However, at the very least, if Michael Brantley engages the natural springy fascial material within his body (mechanical tweak #’s 2-4 from above), then he can be one of the top-10 hitters in the league!

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Joey Myers

I’m a member of the American Baseball Coaches Association (ABCA), the International Youth and Conditioning Association (IYCA), and the Society for American Baseball Research (SABR).I’m also a HUGE supporter of the Positive Coaching Alliance (PCA).

I’ve spent 11+ years in the corrective fitness industry, and have too many alphabet-soup certifications to bore you with.I also played four years of Division One baseball at Fresno State from 2000-2003.

It’s NOT how you study, but what you study that counts.I apply human movement principles (or rules), validated by science, to hitting a baseball and softball.
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5 replies
  1. Bob
    Bob says:

    You love challenging old myths. It doesn’t matter who it is, or what they say, (and that goes for yourself as well) … you hold their feet to the fire until the truth comes out. There are still people who think you have to swing down to make the ball go up! The fact that a ball can get more lift for longer with backspin is secondary to swing plane. You get backspin by hitting the ball just under the mid point. If you hit it dead on it will ‘knuckle ball’ on you, and if you hit it on the top it will head down. All of those facts have nothing to do with swing plane. You can top out swinging down too. Getting on plane is about putting the bat on a collision course with the ball, and getting the bat heading in a direction to propel it over the heads of the infielders.

    There’s a reason that pitchers are paid a lot of money for high ground ball percentages. Pitchers don’t try to strike you out – they try to get you to miss, or miss-fire. They’ll take the ground ball over the fly ball every time, because they have the chance for the double play, or at least to get the lead runner, and there’s no opportunity for a sack fly. If you are swinging level to the ground or down, you are going to hit mostly ground balls when you get to better pitching, because they just keep the ball low in the strike zone. At that point you’ll move down in the lineup until you’re useless, and you’ll have gone as far in the game as you’re ever going to go.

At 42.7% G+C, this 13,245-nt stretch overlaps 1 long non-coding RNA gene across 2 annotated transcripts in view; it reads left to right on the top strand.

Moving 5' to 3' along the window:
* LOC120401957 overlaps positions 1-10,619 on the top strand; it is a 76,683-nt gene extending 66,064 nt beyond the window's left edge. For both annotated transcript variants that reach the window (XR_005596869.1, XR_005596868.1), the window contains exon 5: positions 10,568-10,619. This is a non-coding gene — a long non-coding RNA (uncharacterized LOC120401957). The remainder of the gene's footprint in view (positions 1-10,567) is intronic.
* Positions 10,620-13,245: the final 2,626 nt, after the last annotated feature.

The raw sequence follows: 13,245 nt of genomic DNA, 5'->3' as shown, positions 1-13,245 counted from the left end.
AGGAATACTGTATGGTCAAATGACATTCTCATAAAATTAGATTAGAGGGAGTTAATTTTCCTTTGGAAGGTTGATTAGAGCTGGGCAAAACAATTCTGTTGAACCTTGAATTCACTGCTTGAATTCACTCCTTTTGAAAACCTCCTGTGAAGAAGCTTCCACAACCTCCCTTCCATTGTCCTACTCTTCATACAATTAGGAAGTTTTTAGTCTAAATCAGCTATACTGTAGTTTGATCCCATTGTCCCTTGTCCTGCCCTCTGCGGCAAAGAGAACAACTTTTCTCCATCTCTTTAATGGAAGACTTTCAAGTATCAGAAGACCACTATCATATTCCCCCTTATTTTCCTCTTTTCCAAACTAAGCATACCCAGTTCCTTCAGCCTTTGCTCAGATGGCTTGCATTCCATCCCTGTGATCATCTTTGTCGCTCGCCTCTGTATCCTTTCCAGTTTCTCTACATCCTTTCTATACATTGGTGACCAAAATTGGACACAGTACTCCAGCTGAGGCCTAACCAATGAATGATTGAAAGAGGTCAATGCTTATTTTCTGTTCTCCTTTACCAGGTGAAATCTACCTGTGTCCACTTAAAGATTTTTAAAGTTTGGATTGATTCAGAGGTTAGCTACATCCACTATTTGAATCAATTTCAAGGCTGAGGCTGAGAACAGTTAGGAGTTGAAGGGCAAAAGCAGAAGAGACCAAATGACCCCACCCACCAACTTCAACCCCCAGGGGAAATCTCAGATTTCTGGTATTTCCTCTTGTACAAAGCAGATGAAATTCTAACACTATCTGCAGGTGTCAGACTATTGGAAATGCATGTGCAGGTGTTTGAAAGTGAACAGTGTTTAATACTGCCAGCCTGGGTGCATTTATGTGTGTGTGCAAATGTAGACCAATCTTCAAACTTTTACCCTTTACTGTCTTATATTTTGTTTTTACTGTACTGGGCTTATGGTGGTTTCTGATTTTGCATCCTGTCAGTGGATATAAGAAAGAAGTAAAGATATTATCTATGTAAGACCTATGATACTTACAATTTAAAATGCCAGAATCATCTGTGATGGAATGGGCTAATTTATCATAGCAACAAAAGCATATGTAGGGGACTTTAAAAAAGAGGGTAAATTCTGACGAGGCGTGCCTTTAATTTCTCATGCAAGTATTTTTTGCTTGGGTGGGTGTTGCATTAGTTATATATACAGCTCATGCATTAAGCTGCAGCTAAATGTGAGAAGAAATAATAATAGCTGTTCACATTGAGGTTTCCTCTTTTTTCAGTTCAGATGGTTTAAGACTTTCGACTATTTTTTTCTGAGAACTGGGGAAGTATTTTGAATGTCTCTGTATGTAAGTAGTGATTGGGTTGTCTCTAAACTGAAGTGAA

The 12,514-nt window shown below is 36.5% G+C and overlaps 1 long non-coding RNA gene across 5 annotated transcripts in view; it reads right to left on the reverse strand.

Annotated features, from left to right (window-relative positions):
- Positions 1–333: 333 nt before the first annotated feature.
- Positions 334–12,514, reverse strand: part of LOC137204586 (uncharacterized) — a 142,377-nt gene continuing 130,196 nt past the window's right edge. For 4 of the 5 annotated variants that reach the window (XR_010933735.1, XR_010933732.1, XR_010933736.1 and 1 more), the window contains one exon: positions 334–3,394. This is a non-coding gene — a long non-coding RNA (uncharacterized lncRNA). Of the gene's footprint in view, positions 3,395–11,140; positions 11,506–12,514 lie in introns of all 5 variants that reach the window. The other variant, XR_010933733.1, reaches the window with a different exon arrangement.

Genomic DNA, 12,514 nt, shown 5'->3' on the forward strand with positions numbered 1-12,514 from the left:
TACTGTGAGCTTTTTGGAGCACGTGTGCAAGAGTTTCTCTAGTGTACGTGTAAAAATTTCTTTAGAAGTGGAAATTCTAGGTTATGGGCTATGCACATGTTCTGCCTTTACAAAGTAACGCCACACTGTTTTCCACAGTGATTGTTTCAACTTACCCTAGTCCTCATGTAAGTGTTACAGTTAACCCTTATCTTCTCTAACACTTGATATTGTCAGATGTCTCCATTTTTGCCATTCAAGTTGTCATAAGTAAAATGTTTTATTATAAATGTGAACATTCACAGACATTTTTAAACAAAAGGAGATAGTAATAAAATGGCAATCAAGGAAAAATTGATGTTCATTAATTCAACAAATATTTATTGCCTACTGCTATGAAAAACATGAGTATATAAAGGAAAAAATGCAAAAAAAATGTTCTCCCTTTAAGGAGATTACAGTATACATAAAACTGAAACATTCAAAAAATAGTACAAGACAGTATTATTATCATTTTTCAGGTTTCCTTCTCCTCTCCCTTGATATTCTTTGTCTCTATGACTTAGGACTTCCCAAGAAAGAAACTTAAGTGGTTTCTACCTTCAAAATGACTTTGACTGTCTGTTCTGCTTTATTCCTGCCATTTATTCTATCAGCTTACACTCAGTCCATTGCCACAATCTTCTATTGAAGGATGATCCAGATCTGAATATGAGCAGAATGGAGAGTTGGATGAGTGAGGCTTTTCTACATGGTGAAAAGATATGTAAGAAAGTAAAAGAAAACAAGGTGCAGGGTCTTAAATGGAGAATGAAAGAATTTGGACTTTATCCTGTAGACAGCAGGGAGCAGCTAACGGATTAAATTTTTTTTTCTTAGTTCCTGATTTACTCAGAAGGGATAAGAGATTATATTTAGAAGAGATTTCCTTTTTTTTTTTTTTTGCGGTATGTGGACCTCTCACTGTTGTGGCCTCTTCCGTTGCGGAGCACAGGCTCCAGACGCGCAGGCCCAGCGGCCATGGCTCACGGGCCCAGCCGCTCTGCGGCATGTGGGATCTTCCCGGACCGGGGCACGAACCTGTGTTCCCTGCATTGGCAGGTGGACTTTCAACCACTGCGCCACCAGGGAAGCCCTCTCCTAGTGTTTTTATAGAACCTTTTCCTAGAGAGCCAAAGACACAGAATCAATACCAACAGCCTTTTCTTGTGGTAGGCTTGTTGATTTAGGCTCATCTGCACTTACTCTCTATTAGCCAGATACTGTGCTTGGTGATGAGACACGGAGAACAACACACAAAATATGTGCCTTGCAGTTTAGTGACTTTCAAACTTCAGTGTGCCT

Reply
    • Joey Myers
      Joey Myers says:

      I agree Bob. Down & Through doesn’t work at the higher levels. I know. My batting average from High School (.400) dropped after four years of Division 1 college ball to a career .250. Pitchers get better at exploiting the swing plane flaws of Down & Through. They can determine a solid game pitching plan for Down & Through hitters just by watching batting practice. Not so easy with scientific movement hitters. With these hitters, they have to “see as they go”.

      Reply
  2. Bob
    Bob says:

    Good point about the pitchers game plan. Pitchers and ball coaches love playing teams that keep the ball on the ground. It most often means your pitchers will throw less pitches – getting the ground ball out in the first three pitches as opposed to going deep into counts. You name one pitcher at any high level who wants strike outs before grounders. Strike outs means you have to paint the zone and throw at least 3 pitches per batter. With down plane hitters, you just have to throw a low fast ball inside for the first two pitches, and most of the time one of them will be an easy out. On the other hand … teams that hit the ball hard in the air are more dangerous, which means the pitcher has to mix it up more. He’ll throw more balls, thus walk more batters, and throw more pitches in general. He’ll have to use all his tools and be dead on with his location or he’ll get hurt bad by the deep ball. Pitching to teams that are poorly coached to swing down and through (usually with no stride) is like playing against a whole team of pitchers. You quite often get those innings where your pitcher throws 7 pitches and he’s trotting off the field.

    Reply
    • Joey Myers
      Joey Myers says:

      I couldn’t agree more with you Bob. Unfortunately, a majority of Little Leaguers are being taught to hit the ball on the ground because fielders can’t play catch. This is a difficult habit to break on the bigger diamond. New young hitters that come in to see me that have been conditioned to hit the ball on the ground can take months if not years to unwind and correct. It doesn’t have to be this way. You hit the nail right on the head my friend.

      Reply